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The settlement after the war, whenever and however it may come, is bound to be concerned with problems of fundamental importance that will, as Mr. Lloyd George has said, "settle the destiny of nations, the course of human life for God knows how many ages." Among these abstract problems will be the nature and functions of the state; the use of arbitration; the system of alliances and the groupings of the powers; the alleged rivalry of nations and the chances for a League of States; the completion of armaments and their limitation; diplomacy and its defects; the effects of absolutism and democracy upon national policies; the principle of nationality; the use of plebiscites; the value of international guarantees; the validity of treaties; possible changes in and a sanction for international law; the advisability of increasing the number of permanently neutralized states; the value of indemnities; the government of subject races by international commissions, and the relation of politics to economics and of both to strategy. The application of these general principles to concrete situations will raise many questions of stupendous importance.

Already the books published on the war and its issues number thousands; only the specialist can be even partially familiar with the vast amount of material on war aims and peace terms, and for the student who desires to be informed upon the problems that will have to be solved at the settlement, some apparatus is desirable, if not necessary, to enable him to use the existing material. Magazine articles and pamphlets can deal with but single points; a few comprehensive books of great value have been published, but for a more than cursory reading, the hotly debated questions must be oriented and different views indicated.

This study outline has been prepared to meet this need. In its general plan it follows, and in some cases quotes from, al

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though it is more elaborate than those issued by the English Council for the Study of International Relations and the League of Nations Society. As would seem natural, it is based upon President Wilson's programme (January 8, 1918) of the fourteen international adjustments which, in his opinion, must be considered when the settlement is arranged. After some general suggestions concerning the discussion of war aims and peace terms before victory is secured, these fourteen points are annotated.

A few books will be found of chief interest. The War and Democracy (Macmillan) and International Relations (Macmillan), by various English writers, give an admirable survey of the issues of the war. C. Ernest Fayle, The Great Settlement (Duffield), H. N. Brailsford, A League of Nations (Macmillan), A. J. Toynbee, Nationality and the War (Dutton) have considered most of the problems of the settlement and have written with great interest and effect. Mr. Brailsford's book is especially good, and although arguing strongly for a League of Nations, does not make the blunder of American authors -for example, Goldsmith, A League to Enforce Peace (Macmillan)-in minimizing the severe tests to which a League will be put if it is called upon to settle existing or possible concrete questions of European politics. A great deal of valuable material is also to be found in The New Europe (Constable), a young English weekly review that is now being widely read. The other books and articles referred to are for the most part easily accessible. It was not intended that the opinions of the writer should appear in this study outline. If they do he alone is responsible. University of Virginia.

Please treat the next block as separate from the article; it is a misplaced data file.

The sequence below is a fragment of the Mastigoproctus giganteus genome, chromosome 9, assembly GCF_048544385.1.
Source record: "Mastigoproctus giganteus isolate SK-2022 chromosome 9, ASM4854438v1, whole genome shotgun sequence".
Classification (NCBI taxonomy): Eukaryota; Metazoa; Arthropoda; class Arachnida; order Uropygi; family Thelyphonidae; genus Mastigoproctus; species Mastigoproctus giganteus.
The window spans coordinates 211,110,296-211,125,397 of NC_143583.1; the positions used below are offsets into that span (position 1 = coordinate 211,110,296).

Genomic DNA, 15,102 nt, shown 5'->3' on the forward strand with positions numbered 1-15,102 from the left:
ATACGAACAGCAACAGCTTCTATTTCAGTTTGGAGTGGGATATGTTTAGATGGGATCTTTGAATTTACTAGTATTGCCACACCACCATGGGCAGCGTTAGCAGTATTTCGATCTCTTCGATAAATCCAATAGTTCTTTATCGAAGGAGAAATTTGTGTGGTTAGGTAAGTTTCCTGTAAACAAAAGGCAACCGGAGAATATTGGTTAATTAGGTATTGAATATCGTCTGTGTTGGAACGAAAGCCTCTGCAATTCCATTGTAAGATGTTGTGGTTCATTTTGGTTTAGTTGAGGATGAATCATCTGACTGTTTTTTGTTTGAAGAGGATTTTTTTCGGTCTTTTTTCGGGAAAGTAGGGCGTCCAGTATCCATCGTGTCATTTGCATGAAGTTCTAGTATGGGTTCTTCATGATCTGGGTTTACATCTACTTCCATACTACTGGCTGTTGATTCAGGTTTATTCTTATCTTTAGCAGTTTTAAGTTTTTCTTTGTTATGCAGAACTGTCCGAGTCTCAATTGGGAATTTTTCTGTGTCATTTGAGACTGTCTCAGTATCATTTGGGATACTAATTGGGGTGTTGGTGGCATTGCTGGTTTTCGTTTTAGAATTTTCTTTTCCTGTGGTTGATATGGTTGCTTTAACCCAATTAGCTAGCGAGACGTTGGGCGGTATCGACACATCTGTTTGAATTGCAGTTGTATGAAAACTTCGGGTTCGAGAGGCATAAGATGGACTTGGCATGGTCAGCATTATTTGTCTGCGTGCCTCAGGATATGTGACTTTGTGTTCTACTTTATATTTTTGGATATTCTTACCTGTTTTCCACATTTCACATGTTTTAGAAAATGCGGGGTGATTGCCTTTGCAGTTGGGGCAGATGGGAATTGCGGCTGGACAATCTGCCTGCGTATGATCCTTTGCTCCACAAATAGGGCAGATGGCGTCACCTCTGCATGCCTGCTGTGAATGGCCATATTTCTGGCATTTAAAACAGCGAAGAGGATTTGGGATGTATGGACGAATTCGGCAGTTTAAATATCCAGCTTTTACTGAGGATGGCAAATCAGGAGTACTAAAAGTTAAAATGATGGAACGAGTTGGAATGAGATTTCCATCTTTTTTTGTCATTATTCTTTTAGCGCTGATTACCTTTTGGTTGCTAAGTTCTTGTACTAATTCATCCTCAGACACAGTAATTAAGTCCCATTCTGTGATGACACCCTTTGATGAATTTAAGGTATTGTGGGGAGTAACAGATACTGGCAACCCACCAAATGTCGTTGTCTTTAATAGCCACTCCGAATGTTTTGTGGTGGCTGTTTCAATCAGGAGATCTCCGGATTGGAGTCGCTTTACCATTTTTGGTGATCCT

L. R.


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Before December, 1916, there was not much discussion of peace. War aims had been fully presented in the diplomatic correspondence published by the belligerents and in the speeches of statesmen who frequently took notice of what had been said by the enemy (e. g., von Bethmann-Hollweg, April 5, 1916, Mr. Asquith, April 10, 1916, Current History, May, 1916, pp. 228, 231, and von Bethmann-Hollweg, November 9, 1916, Current History, February, 1917, p. 867). These documents and speeches are readily accessible in a variety of forms. There were, of course, many rumors, semi-official "feelers,”

, and individual discussions of peace. On the first anniversary of the war the Pope issued an appeal to the belligerents, but it was little more than an eulogy of peace in the abstract (Current History, September, 1915, p. 1022); in his submarine note of May 4, 1916, von Jagow, German Secretary of State for Foreign Affairs, said:

The German Government, conscious of Germany's strength, twice [ December 9, 1915, April 5, 1916? ) within the last few months announced before the world its readiness to make peace on terms safeguarding Germany's vital interests, thus indicating that it is not Germany's fault if peace is still withheld from the nations of Europe. (Note of May 4, 1916, Current History, June, 1916, p. 455), and on May 27th, speaking to the League to Enforce Peace President Wilson made a formal statement of his willingness to mediate:

If it should ever be our privilege to suggest or initiate a movement for peace among the nations now at war, I am sure that the people of the United States would wish their Government to move along these lines:

First. Such a settlement with regard to their immediate interests as the belligerents may agree upon. We have nothing material of any kind to ask for ourselves, and are quite aware that we are in no sense or degree parties to the present quarrel. Our interest is only in peace and its future guarantees.

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